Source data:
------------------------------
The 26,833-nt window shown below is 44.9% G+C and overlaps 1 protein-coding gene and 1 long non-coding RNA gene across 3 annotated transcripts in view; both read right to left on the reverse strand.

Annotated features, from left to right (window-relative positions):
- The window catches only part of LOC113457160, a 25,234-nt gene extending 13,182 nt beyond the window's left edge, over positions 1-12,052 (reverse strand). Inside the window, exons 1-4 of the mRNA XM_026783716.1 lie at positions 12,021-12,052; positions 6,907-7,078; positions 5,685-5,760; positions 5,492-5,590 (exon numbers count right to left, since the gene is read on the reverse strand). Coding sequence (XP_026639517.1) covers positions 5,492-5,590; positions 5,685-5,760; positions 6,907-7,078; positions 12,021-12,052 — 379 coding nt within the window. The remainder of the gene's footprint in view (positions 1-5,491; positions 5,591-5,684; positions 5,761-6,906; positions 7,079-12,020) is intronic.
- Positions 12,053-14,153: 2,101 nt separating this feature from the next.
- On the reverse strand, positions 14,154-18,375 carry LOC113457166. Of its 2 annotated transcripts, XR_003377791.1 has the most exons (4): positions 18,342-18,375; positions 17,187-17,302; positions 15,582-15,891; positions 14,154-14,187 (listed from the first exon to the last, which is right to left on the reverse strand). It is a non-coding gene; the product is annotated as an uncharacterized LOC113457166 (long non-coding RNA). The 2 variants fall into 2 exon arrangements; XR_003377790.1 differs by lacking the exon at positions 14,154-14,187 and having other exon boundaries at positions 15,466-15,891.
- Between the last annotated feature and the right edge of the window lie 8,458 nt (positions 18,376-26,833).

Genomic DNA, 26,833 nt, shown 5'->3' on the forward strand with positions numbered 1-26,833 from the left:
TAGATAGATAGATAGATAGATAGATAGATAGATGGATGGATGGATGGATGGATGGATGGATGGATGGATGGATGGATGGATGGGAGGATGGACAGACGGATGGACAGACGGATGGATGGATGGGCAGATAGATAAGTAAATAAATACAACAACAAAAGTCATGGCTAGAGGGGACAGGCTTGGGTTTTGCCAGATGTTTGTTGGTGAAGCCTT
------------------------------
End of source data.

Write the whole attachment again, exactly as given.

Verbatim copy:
The 26,833-nt window shown below is 44.9% G+C and overlaps 1 protein-coding gene and 1 long non-coding RNA gene across 3 annotated transcripts in view; both read right to left on the reverse strand.

Annotated features, from left to right (window-relative positions):
- The window catches only part of LOC113457160, a 25,234-nt gene extending 13,182 nt beyond the window's left edge, over positions 1-12,052 (reverse strand). Inside the window, exons 1-4 of the mRNA XM_026783716.1 lie at positions 12,021-12,052; positions 6,907-7,078; positions 5,685-5,760; positions 5,492-5,590 (exon numbers count right to left, since the gene is read on the reverse strand). Coding sequence (XP_026639517.1) covers positions 5,492-5,590; positions 5,685-5,760; positions 6,907-7,078; positions 12,021-12,052 — 379 coding nt within the window. The remainder of the gene's footprint in view (positions 1-5,491; positions 5,591-5,684; positions 5,761-6,906; positions 7,079-12,020) is intronic.
- Positions 12,053-14,153: 2,101 nt separating this feature from the next.
- On the reverse strand, positions 14,154-18,375 carry LOC113457166. Of its 2 annotated transcripts, XR_003377791.1 has the most exons (4): positions 18,342-18,375; positions 17,187-17,302; positions 15,582-15,891; positions 14,154-14,187 (listed from the first exon to the last, which is right to left on the reverse strand). It is a non-coding gene; the product is annotated as an uncharacterized LOC113457166 (long non-coding RNA). The 2 variants fall into 2 exon arrangements; XR_003377790.1 differs by lacking the exon at positions 14,154-14,187 and having other exon boundaries at positions 15,466-15,891.
- Between the last annotated feature and the right edge of the window lie 8,458 nt (positions 18,376-26,833).

Genomic DNA, 26,833 nt, shown 5'->3' on the forward strand with positions numbered 1-26,833 from the left:
TAGATAGATAGATAGATAGATAGATAGATAGATGGATGGATGGATGGATGGATGGATGGATGGATGGATGGATGGATGGATGGGAGGATGGACAGACGGATGGACAGACGGATGGATGGATGGGCAGATAGATAAGTAAATAAATACAACAACAAAAGTCATGGCTAGAGGGGACAGGCTTGGGTTTTGCCAGATGTTTGTTGGTGAAGCCTT